Girl Scouts of the USA (GSUSA) announced yesterday that they've committed to using GreenPalm certified palm oil in their iconic cookies. Starting with the 2012-2013 cookie season, each cookie box will feature the GreenPalm logo. Palm oil is grown primarily in Malaysia and Indonesia, with both countries accounting for 85 percent of all production. One in two supermarket products contain palm oil, ranging from packaged food to lipsticks.
In addition, GSUSA is taking other steps to ensure the palm oil used in its cookies is sustainable, including, purchasing GreenPalm certificates to support the sustainable production of palm oil. Through the purchase of the certificates, palm oil producers who practice sustainable methods set by the Roundtable for Sustainable Palm Oil are offered a premium price.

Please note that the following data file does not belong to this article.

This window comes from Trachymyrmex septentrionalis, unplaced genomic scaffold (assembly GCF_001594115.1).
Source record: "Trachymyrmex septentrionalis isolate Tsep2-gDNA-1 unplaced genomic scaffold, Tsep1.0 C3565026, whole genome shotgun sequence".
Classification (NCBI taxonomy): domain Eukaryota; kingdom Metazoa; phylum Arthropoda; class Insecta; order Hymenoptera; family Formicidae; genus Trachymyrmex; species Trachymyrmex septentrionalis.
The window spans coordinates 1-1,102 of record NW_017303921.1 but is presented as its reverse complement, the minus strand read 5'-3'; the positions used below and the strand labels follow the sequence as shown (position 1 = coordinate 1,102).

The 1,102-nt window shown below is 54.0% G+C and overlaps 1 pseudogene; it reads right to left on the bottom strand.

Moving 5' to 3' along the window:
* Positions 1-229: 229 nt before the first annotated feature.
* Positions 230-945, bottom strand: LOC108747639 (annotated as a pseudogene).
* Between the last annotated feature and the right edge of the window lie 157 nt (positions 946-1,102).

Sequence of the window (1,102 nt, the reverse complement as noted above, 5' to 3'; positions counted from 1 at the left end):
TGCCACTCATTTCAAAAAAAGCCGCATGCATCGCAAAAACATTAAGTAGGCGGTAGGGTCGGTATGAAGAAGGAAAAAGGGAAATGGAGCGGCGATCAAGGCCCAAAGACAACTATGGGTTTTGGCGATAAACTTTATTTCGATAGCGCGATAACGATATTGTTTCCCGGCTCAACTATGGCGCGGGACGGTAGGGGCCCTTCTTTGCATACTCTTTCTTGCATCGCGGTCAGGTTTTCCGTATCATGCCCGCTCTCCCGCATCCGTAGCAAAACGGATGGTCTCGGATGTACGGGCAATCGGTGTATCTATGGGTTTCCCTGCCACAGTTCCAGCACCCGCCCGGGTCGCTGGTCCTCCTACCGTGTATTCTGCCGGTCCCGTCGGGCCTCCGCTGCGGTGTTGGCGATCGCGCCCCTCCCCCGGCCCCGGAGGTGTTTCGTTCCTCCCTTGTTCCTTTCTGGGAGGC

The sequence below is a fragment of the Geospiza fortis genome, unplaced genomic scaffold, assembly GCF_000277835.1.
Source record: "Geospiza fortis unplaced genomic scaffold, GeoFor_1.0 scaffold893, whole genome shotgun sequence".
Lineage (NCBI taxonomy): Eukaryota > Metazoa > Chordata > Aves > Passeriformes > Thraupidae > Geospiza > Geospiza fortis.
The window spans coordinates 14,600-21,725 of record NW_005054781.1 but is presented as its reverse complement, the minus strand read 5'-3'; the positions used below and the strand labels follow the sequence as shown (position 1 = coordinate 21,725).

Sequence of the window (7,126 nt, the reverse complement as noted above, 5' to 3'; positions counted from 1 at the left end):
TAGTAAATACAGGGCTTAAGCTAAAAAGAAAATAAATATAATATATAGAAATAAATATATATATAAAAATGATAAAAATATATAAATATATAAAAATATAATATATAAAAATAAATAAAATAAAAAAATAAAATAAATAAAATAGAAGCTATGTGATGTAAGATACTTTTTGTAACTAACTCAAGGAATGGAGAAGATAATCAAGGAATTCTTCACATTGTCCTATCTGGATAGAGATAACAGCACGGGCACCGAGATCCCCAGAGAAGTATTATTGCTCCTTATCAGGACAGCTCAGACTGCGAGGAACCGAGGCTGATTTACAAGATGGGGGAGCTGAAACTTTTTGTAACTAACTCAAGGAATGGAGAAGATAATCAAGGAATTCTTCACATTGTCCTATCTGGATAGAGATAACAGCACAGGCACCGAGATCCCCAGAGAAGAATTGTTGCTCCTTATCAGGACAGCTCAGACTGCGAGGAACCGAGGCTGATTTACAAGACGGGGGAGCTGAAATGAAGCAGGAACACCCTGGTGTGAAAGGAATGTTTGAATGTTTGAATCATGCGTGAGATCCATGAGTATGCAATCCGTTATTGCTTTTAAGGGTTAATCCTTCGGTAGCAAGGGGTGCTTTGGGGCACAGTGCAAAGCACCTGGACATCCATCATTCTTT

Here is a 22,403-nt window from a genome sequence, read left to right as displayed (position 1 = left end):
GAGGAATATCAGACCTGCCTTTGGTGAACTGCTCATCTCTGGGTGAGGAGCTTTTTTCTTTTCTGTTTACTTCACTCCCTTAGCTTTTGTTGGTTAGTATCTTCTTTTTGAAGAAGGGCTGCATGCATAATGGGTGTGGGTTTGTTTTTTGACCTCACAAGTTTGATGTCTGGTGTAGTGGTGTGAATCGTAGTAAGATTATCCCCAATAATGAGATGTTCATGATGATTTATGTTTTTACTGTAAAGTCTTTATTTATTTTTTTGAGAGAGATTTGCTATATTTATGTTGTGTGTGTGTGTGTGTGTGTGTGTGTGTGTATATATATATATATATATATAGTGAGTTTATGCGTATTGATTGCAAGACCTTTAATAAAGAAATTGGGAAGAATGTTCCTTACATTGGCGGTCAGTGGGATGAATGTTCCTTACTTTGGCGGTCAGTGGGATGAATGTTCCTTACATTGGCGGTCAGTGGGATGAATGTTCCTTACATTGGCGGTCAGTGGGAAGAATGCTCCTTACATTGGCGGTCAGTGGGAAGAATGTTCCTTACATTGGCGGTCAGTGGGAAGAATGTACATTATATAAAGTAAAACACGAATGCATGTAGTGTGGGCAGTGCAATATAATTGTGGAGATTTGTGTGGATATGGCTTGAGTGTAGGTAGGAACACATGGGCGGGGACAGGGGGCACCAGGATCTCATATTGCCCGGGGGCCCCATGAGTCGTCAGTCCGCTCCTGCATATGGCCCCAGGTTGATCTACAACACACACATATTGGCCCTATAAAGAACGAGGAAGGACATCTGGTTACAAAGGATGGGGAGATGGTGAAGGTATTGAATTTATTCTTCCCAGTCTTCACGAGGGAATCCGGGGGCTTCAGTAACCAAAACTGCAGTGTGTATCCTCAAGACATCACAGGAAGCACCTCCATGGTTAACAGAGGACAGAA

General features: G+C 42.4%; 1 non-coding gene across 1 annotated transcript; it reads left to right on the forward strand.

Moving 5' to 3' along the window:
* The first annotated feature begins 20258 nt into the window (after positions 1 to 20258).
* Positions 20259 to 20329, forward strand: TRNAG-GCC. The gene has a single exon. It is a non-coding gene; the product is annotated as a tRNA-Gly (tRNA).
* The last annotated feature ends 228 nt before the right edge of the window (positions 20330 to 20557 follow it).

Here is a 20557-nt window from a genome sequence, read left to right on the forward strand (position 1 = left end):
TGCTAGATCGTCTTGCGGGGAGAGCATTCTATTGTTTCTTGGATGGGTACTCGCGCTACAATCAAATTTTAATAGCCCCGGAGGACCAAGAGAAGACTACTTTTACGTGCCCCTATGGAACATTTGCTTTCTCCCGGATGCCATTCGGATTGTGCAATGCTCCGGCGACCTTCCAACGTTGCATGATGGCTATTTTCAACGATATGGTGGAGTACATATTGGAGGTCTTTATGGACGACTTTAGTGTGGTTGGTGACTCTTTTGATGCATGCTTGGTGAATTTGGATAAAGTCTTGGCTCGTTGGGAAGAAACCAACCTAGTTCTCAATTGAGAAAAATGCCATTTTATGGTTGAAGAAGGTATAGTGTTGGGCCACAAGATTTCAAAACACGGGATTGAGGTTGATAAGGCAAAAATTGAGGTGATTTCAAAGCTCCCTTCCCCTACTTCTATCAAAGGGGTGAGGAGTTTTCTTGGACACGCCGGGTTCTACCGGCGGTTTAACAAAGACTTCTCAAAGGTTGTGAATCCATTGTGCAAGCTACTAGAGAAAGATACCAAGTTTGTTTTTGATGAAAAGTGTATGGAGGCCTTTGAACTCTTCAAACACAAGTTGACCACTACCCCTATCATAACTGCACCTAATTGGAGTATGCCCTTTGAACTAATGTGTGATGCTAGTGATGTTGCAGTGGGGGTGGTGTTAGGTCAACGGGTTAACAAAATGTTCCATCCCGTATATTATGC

Other steps the GSUSA is taking include:
Vorva's and Tomtishen's concerns for orangutans are valid. In 1900 there were 315,000 orangutans, and today there are less than 50,000 in the wild. Scientists cite the palm oil industry as the biggest threat to orangutans and are concerned that orangutans could be extinct within 12 years unless their natural habitat is protected.
"Madison and Rhiannon have done exactly what Girl Scouts teaches girls: find a cause you care about, connect with others, and take action to change the world," said Amanda Hamaker, GSUSA's Manager of Product Sales. "They are shining examples of leadership in persuading a 99-year-old American icon to take on a serious global issue."
"Girl Scouts' palm oil use is very small, but our voice is big," said Hamaker. "Palm oil is an important product to the world's food supply, so we believe promoting sustainable manufacturing principles is the most responsible approach for Girl Scouts."
Photo: Flickr user, Marit and Toomas Hinnosaar
Gina-Marie is a freelance writer and journalist armed with a degree in journalism, and a passion for social justice, including the environment and sustainability. She writes for various websites, and has made the 75+ Environmentalists to Follow list by Mashable.com.